If you like to read books on a regular basis, joining one of the book clubs at the Essex Library is the thing to do. The library’s Executive Director, Richard Conway, is in overall charge of the library’s book clubs. In addition, he personally moderates the discussions of three of them. The other two book clubs are moderated by the library’s Programming Librarian, Jenny Tripp.
Here is a look at the library’s five book clubs.
1) The American History Book Club
This is the oldest of the library’s book clubs, and generally there are twenty to thirty book club members attending club meetings. Recent books discussed include, “Those Angry Days: Roosevelt, Lindberg, and America’s Fight Over World War II, 1939-1942” by Lynn Olson. Another recent selection was, “The Hopkins Touch” by David L. Roll, which highlighted the key role that Harry Hopkins played in the presidency of Franklin Roosevelt.
One of the unique pleasures of the meetings of this book club are the comments of two members who are retired college professors, Richard Buel and John Osborn. Hearing these two debate various nuances of American history is an extra pleasure.
Club member, Lory ffrench-Mullen, travels all the way from Madison to attend the club’s meetings in Essex. Commenting on the high quality of the club’s discussions, she observes that, “American history is alive and well on the Connecticut Shoreline.” Continuing she says, “Whether our subject is the presidency and military history of Ulysses S. Grant, the life and accomplishments of Henry Luce, or the dramatic debate prior to World War II about America’s participation in that war, the comments and observations from everyone seated at the table lead to very lively and informative discussions.”
Also, club member John Osborn comments, “The group discusses serious books of American history.” As for the moderating skills of library Executive Director Richard Conroy, Osborn says, “He is firm but unobtrusive. He lets people talk freely, but he is ready to advance the subject under discussion, if they talk too much.”
2) The Third Wednesday Book Club
This book club, also moderated by Essex Library Director Richard Conway, holds its meetings at the Essex Meadows retirement home. Conroy observes that the club’s members, “are very engaged in various subjects, even though they are older.”
Jean Luburg, an active member of the book club, says that she first thought that being a member of a book club, “was a stupid idea.” Now, she has completely changed her mind and says being a member of the book club is “fantastic.” Luburg is also pleased that the library director Conroy personally comes to the Meadows to moderate the club’s discussions.
A recent book discussed by the club was, “The Curse: Big Time Gambling’s Seduction of a Small New England Town” by Robert H. Steele.
3) The First Thursday Book Club
Library Director Conroy also moderates this book club, which meets at the Essex Library. He says that this book club, “read quality literature, both fiction and non-fiction.” Recent club selections are, “My Beloved World” by Sonya Sotomayor; “Long Halftime Walk” by Billy Lynn; and “Slaughter House Five by Curt Vonnegut.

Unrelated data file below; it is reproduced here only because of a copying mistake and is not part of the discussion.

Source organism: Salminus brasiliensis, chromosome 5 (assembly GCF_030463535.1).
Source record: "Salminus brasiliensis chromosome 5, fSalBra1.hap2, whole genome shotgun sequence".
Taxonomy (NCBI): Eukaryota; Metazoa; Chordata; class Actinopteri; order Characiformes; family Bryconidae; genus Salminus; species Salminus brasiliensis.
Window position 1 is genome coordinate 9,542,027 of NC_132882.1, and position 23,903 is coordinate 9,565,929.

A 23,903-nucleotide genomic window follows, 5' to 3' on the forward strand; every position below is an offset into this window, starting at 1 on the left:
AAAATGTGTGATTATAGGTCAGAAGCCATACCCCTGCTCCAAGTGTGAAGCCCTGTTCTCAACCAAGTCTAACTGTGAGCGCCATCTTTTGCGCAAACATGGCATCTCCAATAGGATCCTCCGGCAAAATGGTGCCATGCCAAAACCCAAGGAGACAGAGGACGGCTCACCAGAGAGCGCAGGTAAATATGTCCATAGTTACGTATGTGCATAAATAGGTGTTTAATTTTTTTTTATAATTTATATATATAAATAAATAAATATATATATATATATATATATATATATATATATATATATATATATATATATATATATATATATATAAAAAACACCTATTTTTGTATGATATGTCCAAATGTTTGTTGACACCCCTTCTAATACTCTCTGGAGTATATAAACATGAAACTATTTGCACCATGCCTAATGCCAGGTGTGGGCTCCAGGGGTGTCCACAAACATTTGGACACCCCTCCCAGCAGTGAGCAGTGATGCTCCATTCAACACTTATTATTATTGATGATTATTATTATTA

Another selection of this book club was Carlos Eire’s, “Learning to Die in Miami.” The author, who is a Cuban refuge, was a recent guest speaker at the Essex library.
4) The Shakespeare Book Club
The library’s Programing Librarian, Jenny Tripp, is the moderator of this book club, which focuses on the plays of William Shakespeare. Recently, members have read and discussed; “King Lear,” “The Tempest,” and “Cymbeline.” The group has also read historical plays of the Bard, including a less familiar play, “King John,” and a very familiar play, “Richard III.”
5) The Classic Book Club
This book club, which is also moderated by Jenny Trip, has read such classic books as; Thomas Mann’s “Magic Mountain,” “The Leopard” by Giuseppe di Lampedusa, and classic books from “Beowulf to Brideshead Revisited,” according to Tripp.
The Library Director’s View of the Book Clubs
Library Director Conroy says that by personally moderating the book clubs, “it gives me the opportunity to really interact with our library patrons, and they get to know me as well.” Conroy brings an impressive academic background to the book club meetings. He has a B.A., and an M.A. in Library Science, from Connecticut Central University. He also has an M.A. from Trinity College in Hartford.
Conroy says, “I am a voracious reader,” which is fortunate, because he has to keep up with the reading assignments of three very active book clubs, in addition to his administrative duties at the Essex Library.
As for Programming Librarian Jenny Tripp, she also has other responsibilities at the library besides moderating book club discussions. They include organizing and publicizing the library’s adult programs, setting up film showings, and editing the library’s newsletter, Ex Libris. It’s a full plate for a part time employee.